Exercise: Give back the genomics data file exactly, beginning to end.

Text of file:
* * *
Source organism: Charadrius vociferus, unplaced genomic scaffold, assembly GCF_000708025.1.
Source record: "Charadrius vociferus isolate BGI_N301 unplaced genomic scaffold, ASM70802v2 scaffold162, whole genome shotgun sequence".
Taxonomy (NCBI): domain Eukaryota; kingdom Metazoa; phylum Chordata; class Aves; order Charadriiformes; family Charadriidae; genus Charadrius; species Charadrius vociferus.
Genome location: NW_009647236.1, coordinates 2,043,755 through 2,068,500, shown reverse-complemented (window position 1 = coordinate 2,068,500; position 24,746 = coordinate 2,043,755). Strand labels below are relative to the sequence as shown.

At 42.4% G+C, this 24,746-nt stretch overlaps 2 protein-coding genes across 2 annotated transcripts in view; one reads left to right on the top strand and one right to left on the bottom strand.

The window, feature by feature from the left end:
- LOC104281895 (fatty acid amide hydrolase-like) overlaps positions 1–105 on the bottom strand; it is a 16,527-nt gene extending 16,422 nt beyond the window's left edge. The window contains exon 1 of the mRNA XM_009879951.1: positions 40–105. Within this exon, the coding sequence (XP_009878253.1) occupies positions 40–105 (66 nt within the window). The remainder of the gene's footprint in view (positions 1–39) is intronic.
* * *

Source organism: Charadrius vociferus, unplaced genomic scaffold, assembly GCF_000708025.1.
Source record: "Charadrius vociferus isolate BGI_N301 unplaced genomic scaffold, ASM70802v2 scaffold162, whole genome shotgun sequence".
Taxonomy (NCBI): domain Eukaryota; kingdom Metazoa; phylum Chordata; class Aves; order Charadriiformes; family Charadriidae; genus Charadrius; species Charadrius vociferus.
Genome location: NW_009647236.1, coordinates 2,043,755 through 2,068,500, shown reverse-complemented (window position 1 = coordinate 2,068,500; position 24,746 = coordinate 2,043,755). Strand labels below are relative to the sequence as shown.

At 42.4% G+C, this 24,746-nt stretch overlaps 2 protein-coding genes across 2 annotated transcripts in view; one reads left to right on the top strand and one right to left on the bottom strand.

The window, feature by feature from the left end:
- LOC104281895 (fatty acid amide hydrolase-like) overlaps positions 1–105 on the bottom strand; it is a 16,527-nt gene extending 16,422 nt beyond the window's left edge. The window contains exon 1 of the mRNA XM_009879951.1: positions 40–105. Within this exon, the coding sequence (XP_009878253.1) occupies positions 40–105 (66 nt within the window). The remainder of the gene's footprint in view (positions 1–39) is intronic.